The development of melanoma is related to sun exposure or ultraviolet radiation, particularly among people with fair skin, blue or green eyes, and red or blond hair. The risk of developing melanoma increases with age. However, the disease also frequently affects young, otherwise healthy people.

Risks for melanoma include the following:

  • Living in sunny climates or at high altitudes
  • Long-term exposure to high levels of strong sunlight, because of a job or other activities
  • One or more blistering sunburns during childhood
  • Use of tanning devices

Unprotected sun exposure is dangerous

Sunlight consists of ultraviolet (UV) rays, as well as related rays such as UVA, UVB, and UVC.

  • UVA rays are present throughout the day and are the most important cause of premature aging of the skin. In addition, UVA rays are responsible for photosensitivity reactions and also contribute to skin cancer.
  • UVB rays are most intense from 10:00 am to 4:00 pm and are most responsible for sunburn and skin cancer development.
  • UVC rays are filtered by the ozone layer and do not reach the earth’s surface.

Increased exposure to UV radiation occurs nearer the equator, during summer months, at higher elevation and during peak daylight. Reflection from the snow, sand, and water increases exposure, a particularly important consideration for beach activities, skiing, swimming, and sailing. You can limit your dangerous exposure and help prevent burns and long-term damage by covering exposed areas when possible, wearing hats, and using the wide variety of sunscreens available in most stores and pharmacies.

When to apply sunscreen

  • Apply sunscreen approximately 30 minutes before being in the sun (for best results) so that it can be absorbed by the skin and less likely to wash off when you perspire.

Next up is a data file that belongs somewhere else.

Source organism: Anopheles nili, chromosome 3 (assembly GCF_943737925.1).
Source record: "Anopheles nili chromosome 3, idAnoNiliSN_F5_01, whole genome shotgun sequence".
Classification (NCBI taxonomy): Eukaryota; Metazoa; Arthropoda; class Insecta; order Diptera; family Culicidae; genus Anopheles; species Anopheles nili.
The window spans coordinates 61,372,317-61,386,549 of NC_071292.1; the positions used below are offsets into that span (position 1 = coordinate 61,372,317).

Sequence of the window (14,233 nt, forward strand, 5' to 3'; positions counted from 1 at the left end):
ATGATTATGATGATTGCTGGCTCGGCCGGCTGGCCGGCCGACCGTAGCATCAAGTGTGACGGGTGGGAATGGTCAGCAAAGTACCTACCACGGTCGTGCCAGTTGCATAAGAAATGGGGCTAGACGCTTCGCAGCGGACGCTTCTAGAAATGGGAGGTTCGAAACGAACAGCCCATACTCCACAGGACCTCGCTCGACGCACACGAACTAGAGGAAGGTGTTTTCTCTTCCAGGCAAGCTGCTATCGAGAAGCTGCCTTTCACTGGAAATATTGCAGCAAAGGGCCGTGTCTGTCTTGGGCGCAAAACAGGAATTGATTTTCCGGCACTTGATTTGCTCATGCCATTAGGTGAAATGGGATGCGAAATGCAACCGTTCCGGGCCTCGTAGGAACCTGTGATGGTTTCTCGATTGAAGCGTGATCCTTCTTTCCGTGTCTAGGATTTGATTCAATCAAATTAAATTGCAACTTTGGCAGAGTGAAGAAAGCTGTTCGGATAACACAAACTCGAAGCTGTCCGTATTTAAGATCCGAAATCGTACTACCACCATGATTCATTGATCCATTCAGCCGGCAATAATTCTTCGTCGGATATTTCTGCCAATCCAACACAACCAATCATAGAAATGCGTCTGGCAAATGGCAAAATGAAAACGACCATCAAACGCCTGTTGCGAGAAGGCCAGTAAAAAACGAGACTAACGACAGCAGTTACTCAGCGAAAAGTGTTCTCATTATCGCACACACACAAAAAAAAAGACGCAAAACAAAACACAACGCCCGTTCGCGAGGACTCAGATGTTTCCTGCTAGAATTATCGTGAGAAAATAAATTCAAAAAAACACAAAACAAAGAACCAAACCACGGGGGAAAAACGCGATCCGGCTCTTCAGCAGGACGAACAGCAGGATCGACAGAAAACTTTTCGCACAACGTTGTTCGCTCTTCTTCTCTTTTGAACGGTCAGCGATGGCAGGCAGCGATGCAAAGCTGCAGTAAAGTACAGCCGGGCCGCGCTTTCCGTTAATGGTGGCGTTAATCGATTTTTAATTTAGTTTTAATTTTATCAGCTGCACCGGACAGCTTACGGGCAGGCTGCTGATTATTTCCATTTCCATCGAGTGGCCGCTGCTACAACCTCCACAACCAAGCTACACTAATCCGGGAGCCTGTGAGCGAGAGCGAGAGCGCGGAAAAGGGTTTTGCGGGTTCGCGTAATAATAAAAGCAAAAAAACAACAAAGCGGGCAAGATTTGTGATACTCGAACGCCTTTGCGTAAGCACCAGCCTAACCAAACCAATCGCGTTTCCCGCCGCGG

• Remember to reapply sunscreen after swimming or strenuous exercise.
  • Apply sunscreen often throughout the day if you work outdoors, and wear hats and protective clothing.

How to apply sunscreen

  • Shake well before use to mix particles that might be clumped up in the container. Consider using the new spray-on or stick types of sunscreen.
  • Be sure to apply enough sunscreen. As a rule of thumb, use an ounce (a handful) to cover your entire body.
  • Use on all parts of your skin exposed to the sun, including the ears, back, shoulders, and the back of the knees and legs.
  • Apply thickly and thoroughly.
  • Be careful when applying sunscreen around the eyes.

What to look for when you buy sunscreen

  • Pick a broad-spectrum sunscreen that protects against UV-A and UV-B rays and has a sun protection factor (SPF) of at least 15.
  • Read product labels. Look for a waterproof brand if you will be sweating or swimming. Buy a non-stinging product or one specifically formulated for your face.
  • Buy a brand that does not contain para-aminobenzoic acid (PABA) if you are sensitive to that ingredient.
  • Try a sunscreen with different chemicals if your skin reacts badly to the one that you are using. Not all sunscreens have the same ingredients.
  • Use a water-based sunscreen if you have oily skin or are prone to acne.
  • Be aware that more expensive does not mean better. Although a costly brand might feel or smell better, it is not necessarily more effective than a cheaper product.
  • Be aware of the expiration date because some sunscreen ingredients might degrade over time.

Be sure to check out the CBIA Healthy Connections wellness program at your company’s next renewal. Employees in this program have access to tools and information that can help improve their overall physical and mental well-being. The program is free to both you and your employees as part of your participation in CBIA Health Connections!